New Material on the settlement between Truro Church and the Episcopal Diocese of Virginia

Read it all–note there are many links to be explored.


Posted in * Anglican - Episcopal, * Culture-Watch, Episcopal Church (TEC), Law & Legal Issues, TEC Bishops, TEC Conflicts, TEC Conflicts: Virginia, TEC Departing Parishes

8 comments on “New Material on the settlement between Truro Church and the Episcopal Diocese of Virginia

  1. Pageantmaster Ù† says:

    How very peculiar – a strange thing as Shannon Johnstone approves SSU’s taking place in Virginia, in direct contradiction of the Windsor report moratoria.

    What’s been going on Nicky? Quo Vadis?

  2. Capt. Father Warren says:

    I recommend the FAQ document. Appears that Baucum came to Turro with a full head of steam for abundant reconciliation. If true, lots of questions come to mind; did Baucum’s drive for reconcilliation influence the outcome of the legal process on the Turro side?

  3. brentorrell says:

    I have never heard the phrase “abundant reconciliation”. Where does it come from?

  4. Capt. Father Warren says:

    It comes from me; I can’t seem to copy text from the FAQ document, but on pgs 6 and 7 there is a rather detailed description of Fr. Baucum’s extensive training, development, and teaching of reconciliation strategies in difficult situations.

    Reconcilliation is wonderful, it is fine. As I noted on another blog, I preach reconcilliation as a Christian no longer in TEC toward those Christian brothers and sisters still in TEC. But to the Bishops in dioceses who have abandoned the faith and are leading those under their charge to abandon the faith, there will be no reconcilliation; just prayer for their repentance.

    So when I read the FAQ document I wonder if Fr. Baucum’s path forward had been decided in his mind even before he accepted his position at Turro? I wonder if the outcome of things at Turro have been steered by Fr. Baucum’s unique training and background? Given the relationship he is building with Bp. Jonston, I would say he has gone beyond reconcilliation to “abundant reconcilliation”.

  5. Pageantmaster Ù† says:

    This is just heart-breakingly sad.

  6. brentorrell says:

    Thanks, Father Warren. I appreciation the clarification. At first, I thought that expression was in the document itself which would have been alarming. I am grateful to know it was not.

    The section of the FAQ that addresses Rev. Baucum’s relationship with Shannon Johnston speaks of “coexistence, apologetics and evangelism.” One fair reading (certainly my reading) of this material is that it speaks more to the hoped for conversion of Bishop Johnston than it does to any accommodation to his errant beliefs and teachings. Conversion, by human measure, is certainly a far off goal but also a worthy one that resonates with faith in what God can do.

    One of the problems we are dealing with here is that we are trying to understand words on pages rather than words incarnated in the lives of people. In the abstract, it might be possible to conceive of a Tory Baucum who is bent on compromise and reconciliation at any cost. The real person, however, is quite different. This is a priest who is armored against compromise by deep study and experience as well as innate stubbornness. He has invested enormous time and energy in bringing John Paul II’s Theology of The Body – a complete yet loving repudiation of the sexual revolution – to his parish. If anything, his stance against the teachings of Johnston and TEC is stronger, deeper and more complete, more affirming of God’s design for human sexuality, than what is typically preached in theologically conservative pulpits on Sunday morning. To my knowledge, he has never retreated an inch to anyone inside or outside his parish on these matters.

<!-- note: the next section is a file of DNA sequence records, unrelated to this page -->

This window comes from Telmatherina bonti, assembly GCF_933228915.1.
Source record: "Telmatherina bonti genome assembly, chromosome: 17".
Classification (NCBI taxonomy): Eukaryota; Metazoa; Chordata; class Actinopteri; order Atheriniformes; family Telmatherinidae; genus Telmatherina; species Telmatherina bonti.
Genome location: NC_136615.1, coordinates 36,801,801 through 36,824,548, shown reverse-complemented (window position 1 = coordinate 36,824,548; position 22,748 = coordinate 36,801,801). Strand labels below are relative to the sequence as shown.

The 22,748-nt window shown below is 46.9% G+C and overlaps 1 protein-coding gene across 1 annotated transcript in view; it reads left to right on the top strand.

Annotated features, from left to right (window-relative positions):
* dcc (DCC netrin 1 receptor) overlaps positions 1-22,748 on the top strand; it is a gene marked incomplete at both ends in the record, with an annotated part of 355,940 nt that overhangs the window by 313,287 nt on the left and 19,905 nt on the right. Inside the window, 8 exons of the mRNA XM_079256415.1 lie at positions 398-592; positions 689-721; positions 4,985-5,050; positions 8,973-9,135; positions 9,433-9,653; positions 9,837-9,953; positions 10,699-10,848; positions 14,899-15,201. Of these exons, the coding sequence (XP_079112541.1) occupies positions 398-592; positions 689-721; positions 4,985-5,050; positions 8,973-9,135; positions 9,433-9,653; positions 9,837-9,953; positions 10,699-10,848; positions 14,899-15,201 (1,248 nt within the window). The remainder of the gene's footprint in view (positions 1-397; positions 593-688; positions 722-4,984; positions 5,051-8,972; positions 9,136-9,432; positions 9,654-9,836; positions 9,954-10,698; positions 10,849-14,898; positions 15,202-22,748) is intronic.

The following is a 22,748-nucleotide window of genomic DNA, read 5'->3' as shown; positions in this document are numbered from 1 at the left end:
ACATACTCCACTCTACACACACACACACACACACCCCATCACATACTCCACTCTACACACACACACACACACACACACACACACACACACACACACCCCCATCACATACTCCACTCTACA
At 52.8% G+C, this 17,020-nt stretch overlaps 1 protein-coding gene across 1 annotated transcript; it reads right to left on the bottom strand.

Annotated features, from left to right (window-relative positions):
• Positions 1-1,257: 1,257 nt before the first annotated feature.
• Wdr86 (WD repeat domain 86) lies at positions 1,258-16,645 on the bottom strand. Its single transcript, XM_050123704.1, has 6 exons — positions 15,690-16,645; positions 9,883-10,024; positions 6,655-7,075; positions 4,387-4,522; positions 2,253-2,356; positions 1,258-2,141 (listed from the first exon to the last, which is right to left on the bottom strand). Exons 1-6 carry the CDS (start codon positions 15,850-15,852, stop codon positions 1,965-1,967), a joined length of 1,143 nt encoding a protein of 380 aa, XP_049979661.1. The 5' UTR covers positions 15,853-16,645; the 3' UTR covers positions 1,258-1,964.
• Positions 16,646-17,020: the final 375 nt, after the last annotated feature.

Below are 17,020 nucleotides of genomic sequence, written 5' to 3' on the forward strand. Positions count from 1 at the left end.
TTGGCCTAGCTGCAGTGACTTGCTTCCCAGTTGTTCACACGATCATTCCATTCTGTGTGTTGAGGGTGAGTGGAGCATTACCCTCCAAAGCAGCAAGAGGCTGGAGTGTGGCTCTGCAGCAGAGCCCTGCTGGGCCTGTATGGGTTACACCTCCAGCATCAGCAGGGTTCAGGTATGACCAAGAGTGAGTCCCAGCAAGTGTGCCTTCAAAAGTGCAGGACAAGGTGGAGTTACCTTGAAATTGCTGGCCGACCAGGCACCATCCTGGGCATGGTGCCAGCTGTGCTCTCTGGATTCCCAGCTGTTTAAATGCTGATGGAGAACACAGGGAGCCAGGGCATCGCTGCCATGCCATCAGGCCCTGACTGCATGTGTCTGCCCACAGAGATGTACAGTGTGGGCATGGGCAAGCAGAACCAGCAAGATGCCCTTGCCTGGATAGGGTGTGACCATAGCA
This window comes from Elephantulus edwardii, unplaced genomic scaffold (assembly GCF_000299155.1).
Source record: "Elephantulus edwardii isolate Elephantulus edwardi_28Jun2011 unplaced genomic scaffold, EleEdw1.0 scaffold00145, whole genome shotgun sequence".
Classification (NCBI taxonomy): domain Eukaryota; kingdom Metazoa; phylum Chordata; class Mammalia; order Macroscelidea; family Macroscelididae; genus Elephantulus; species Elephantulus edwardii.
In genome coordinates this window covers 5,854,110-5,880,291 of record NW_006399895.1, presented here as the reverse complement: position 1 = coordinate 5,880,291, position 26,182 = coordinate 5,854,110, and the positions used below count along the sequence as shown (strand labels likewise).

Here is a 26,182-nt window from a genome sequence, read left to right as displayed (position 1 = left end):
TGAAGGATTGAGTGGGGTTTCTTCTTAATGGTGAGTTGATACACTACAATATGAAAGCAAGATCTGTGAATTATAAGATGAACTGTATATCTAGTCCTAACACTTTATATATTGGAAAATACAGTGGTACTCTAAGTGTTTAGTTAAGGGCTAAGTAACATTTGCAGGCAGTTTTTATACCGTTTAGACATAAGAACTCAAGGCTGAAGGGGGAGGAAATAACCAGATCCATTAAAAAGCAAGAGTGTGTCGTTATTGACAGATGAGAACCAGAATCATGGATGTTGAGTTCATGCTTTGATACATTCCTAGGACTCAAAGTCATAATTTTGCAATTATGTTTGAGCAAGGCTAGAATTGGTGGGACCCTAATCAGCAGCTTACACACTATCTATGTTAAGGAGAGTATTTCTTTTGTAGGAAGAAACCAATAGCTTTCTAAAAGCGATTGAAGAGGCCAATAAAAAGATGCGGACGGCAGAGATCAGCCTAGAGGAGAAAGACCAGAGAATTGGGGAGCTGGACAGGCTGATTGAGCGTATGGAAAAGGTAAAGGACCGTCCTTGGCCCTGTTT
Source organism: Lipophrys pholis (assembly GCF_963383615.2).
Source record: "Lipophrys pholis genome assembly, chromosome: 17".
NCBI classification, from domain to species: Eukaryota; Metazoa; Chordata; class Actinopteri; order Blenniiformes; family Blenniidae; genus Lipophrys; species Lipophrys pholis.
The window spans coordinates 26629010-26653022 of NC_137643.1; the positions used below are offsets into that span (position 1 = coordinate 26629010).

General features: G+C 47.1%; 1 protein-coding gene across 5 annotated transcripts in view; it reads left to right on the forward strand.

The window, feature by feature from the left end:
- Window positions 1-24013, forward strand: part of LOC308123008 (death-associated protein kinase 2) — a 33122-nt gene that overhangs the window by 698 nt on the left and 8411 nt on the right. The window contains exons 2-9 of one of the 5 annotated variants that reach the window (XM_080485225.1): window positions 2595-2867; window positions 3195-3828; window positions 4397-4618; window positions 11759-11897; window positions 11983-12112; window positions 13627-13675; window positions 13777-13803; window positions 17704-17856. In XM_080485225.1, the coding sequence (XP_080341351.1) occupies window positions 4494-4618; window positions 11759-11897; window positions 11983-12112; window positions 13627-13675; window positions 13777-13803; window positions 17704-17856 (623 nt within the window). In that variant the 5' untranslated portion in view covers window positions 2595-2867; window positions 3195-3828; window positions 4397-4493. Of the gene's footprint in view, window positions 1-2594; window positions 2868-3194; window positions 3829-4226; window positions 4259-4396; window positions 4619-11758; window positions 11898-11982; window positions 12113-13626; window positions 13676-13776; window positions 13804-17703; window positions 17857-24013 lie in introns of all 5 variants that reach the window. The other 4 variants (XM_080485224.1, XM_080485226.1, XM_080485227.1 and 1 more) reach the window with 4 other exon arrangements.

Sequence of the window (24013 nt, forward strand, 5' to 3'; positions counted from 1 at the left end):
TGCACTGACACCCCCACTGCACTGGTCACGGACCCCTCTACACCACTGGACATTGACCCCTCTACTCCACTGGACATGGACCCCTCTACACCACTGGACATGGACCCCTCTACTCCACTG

It is in this deeply rooted commitment to the well-being and flourishing of the human person that one finds the consistency between Rev. Baucum’s teaching and pastoral work at Truro and his outreach to Shannon Johnston. Beyond the office Johnston holds, and the appalling errors into which he has fallen, lies the person: glorious, filled with promise, made in the image of God, of infinite value. In short, Johnston, like you and I, is someone God might dare to die for. Seen through this lens, extending the hand of friendship can be understood, and I believe should be understood, as not just an extension of faith but an an imperative of faith.

    There are many of who have doubts, and more than doubts, about the path Truro and Rev. Baucum are on. While I do not share these doubts, neither do I suggest that they are without reason or rooted in malice. Please be patient with us and pray that God’s purposes will be fulfilled in His time and in His way and that each of us will be faithful instruments of His will.

  7. Karen B. says:

    #6, Brent, thank you for a great comment. I like how you distinguish between arguing with words alone versus looking at Tory+ and the context of his teaching to the parish over two years. I found your words very helpful.

    PM – Just wondering what is “heart-breakingly sad” about this? Would it be sad if Shannon Johnston comes back from the UK and promotes Alpha or its marriage course widely in the TEC diocese of Virginia? All I am aware of is that Johnston has been invited to a conference in the UK, not that he has been asked to speak or teach?

    Am I missing something? (I may well have done, as I have been offline since Thursday evening, and thus playing “catch-up” with this news….)

  8. brentorrell says:

    Karen – to my knowledge the entire group traveling with Tory, including Johnston and two prominent Roman Catholic teachers, are going as participants without speaking roles. If I learn differently I will let you know.